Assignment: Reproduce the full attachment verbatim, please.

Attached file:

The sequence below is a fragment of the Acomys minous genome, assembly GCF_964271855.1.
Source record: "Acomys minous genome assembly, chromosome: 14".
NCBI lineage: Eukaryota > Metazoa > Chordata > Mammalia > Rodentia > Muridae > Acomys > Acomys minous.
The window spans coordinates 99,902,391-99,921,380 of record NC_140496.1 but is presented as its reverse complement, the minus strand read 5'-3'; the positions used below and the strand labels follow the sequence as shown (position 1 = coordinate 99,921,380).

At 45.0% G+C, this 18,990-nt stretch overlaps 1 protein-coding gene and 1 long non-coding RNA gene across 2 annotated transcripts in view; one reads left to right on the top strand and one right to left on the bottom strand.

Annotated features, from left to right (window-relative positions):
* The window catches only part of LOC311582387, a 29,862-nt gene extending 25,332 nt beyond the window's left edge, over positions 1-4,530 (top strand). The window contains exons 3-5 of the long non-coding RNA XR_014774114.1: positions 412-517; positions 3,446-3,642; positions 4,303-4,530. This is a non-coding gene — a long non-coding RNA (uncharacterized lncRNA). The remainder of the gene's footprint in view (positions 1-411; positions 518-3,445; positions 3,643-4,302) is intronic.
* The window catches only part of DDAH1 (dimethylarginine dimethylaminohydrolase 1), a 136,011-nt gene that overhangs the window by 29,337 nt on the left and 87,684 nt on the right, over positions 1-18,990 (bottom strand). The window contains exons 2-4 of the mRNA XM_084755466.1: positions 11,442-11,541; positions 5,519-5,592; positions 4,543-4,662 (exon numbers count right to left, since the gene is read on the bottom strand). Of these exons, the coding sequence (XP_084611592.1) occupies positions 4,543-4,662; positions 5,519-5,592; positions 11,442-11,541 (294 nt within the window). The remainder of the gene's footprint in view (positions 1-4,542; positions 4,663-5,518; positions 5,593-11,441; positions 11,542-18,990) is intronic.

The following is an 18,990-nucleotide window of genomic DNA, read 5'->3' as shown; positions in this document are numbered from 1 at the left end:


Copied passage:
The sequence below is a fragment of the Acomys minous genome, assembly GCF_964271855.1.
Source record: "Acomys minous genome assembly, chromosome: 14".
NCBI lineage: Eukaryota > Metazoa > Chordata > Mammalia > Rodentia > Muridae > Acomys > Acomys minous.
The window spans coordinates 99,902,391-99,921,380 of record NC_140496.1 but is presented as its reverse complement, the minus strand read 5'-3'; the positions used below and the strand labels follow the sequence as shown (position 1 = coordinate 99,921,380).

At 45.0% G+C, this 18,990-nt stretch overlaps 1 protein-coding gene and 1 long non-coding RNA gene across 2 annotated transcripts in view; one reads left to right on the top strand and one right to left on the bottom strand.

Annotated features, from left to right (window-relative positions):
* The window catches only part of LOC311582387, a 29,862-nt gene extending 25,332 nt beyond the window's left edge, over positions 1-4,530 (top strand). The window contains exons 3-5 of the long non-coding RNA XR_014774114.1: positions 412-517; positions 3,446-3,642; positions 4,303-4,530. This is a non-coding gene — a long non-coding RNA (uncharacterized lncRNA). The remainder of the gene's footprint in view (positions 1-411; positions 518-3,445; positions 3,643-4,302) is intronic.
* The window catches only part of DDAH1 (dimethylarginine dimethylaminohydrolase 1), a 136,011-nt gene that overhangs the window by 29,337 nt on the left and 87,684 nt on the right, over positions 1-18,990 (bottom strand). The window contains exons 2-4 of the mRNA XM_084755466.1: positions 11,442-11,541; positions 5,519-5,592; positions 4,543-4,662 (exon numbers count right to left, since the gene is read on the bottom strand). Of these exons, the coding sequence (XP_084611592.1) occupies positions 4,543-4,662; positions 5,519-5,592; positions 11,442-11,541 (294 nt within the window). The remainder of the gene's footprint in view (positions 1-4,542; positions 4,663-5,518; positions 5,593-11,441; positions 11,542-18,990) is intronic.

The following is an 18,990-nucleotide window of genomic DNA, read 5'->3' as shown; positions in this document are numbered from 1 at the left end: